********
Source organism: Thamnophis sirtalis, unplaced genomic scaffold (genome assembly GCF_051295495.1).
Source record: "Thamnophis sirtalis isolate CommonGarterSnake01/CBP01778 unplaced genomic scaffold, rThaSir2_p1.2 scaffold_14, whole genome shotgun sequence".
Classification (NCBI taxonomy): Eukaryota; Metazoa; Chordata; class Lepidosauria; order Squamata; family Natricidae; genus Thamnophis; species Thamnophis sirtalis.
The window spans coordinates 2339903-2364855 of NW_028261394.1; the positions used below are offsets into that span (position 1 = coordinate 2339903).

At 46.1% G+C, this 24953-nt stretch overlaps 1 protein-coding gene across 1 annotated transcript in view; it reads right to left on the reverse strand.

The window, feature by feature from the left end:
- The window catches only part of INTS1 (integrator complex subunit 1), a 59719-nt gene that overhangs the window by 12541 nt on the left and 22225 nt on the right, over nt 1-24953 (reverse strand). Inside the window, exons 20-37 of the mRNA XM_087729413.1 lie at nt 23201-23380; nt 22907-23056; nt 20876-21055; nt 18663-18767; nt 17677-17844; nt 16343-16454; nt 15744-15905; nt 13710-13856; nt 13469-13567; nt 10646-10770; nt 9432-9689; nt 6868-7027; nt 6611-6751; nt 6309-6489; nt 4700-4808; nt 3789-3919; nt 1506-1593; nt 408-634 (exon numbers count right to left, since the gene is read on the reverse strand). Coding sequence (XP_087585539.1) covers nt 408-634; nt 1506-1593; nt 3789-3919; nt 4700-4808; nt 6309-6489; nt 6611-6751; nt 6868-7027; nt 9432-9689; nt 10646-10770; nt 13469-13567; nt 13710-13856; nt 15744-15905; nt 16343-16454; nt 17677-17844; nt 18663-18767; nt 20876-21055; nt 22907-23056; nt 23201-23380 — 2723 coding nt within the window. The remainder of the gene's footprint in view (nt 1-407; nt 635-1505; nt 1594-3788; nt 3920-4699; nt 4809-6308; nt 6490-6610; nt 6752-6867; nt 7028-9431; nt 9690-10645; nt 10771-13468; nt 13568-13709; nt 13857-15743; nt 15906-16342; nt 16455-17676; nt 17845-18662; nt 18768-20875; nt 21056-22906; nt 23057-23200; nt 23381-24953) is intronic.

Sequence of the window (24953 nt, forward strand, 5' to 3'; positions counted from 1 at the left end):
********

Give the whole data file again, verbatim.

Source organism: Thamnophis sirtalis, unplaced genomic scaffold (genome assembly GCF_051295495.1).
Source record: "Thamnophis sirtalis isolate CommonGarterSnake01/CBP01778 unplaced genomic scaffold, rThaSir2_p1.2 scaffold_14, whole genome shotgun sequence".
Classification (NCBI taxonomy): Eukaryota; Metazoa; Chordata; class Lepidosauria; order Squamata; family Natricidae; genus Thamnophis; species Thamnophis sirtalis.
The window spans coordinates 2339903-2364855 of NW_028261394.1; the positions used below are offsets into that span (position 1 = coordinate 2339903).

At 46.1% G+C, this 24953-nt stretch overlaps 1 protein-coding gene across 1 annotated transcript in view; it reads right to left on the reverse strand.

The window, feature by feature from the left end:
- The window catches only part of INTS1 (integrator complex subunit 1), a 59719-nt gene that overhangs the window by 12541 nt on the left and 22225 nt on the right, over nt 1-24953 (reverse strand). Inside the window, exons 20-37 of the mRNA XM_087729413.1 lie at nt 23201-23380; nt 22907-23056; nt 20876-21055; nt 18663-18767; nt 17677-17844; nt 16343-16454; nt 15744-15905; nt 13710-13856; nt 13469-13567; nt 10646-10770; nt 9432-9689; nt 6868-7027; nt 6611-6751; nt 6309-6489; nt 4700-4808; nt 3789-3919; nt 1506-1593; nt 408-634 (exon numbers count right to left, since the gene is read on the reverse strand). Coding sequence (XP_087585539.1) covers nt 408-634; nt 1506-1593; nt 3789-3919; nt 4700-4808; nt 6309-6489; nt 6611-6751; nt 6868-7027; nt 9432-9689; nt 10646-10770; nt 13469-13567; nt 13710-13856; nt 15744-15905; nt 16343-16454; nt 17677-17844; nt 18663-18767; nt 20876-21055; nt 22907-23056; nt 23201-23380 — 2723 coding nt within the window. The remainder of the gene's footprint in view (nt 1-407; nt 635-1505; nt 1594-3788; nt 3920-4699; nt 4809-6308; nt 6490-6610; nt 6752-6867; nt 7028-9431; nt 9690-10645; nt 10771-13468; nt 13568-13709; nt 13857-15743; nt 15906-16342; nt 16455-17676; nt 17845-18662; nt 18768-20875; nt 21056-22906; nt 23057-23200; nt 23381-24953) is intronic.

Sequence of the window (24953 nt, forward strand, 5' to 3'; positions counted from 1 at the left end):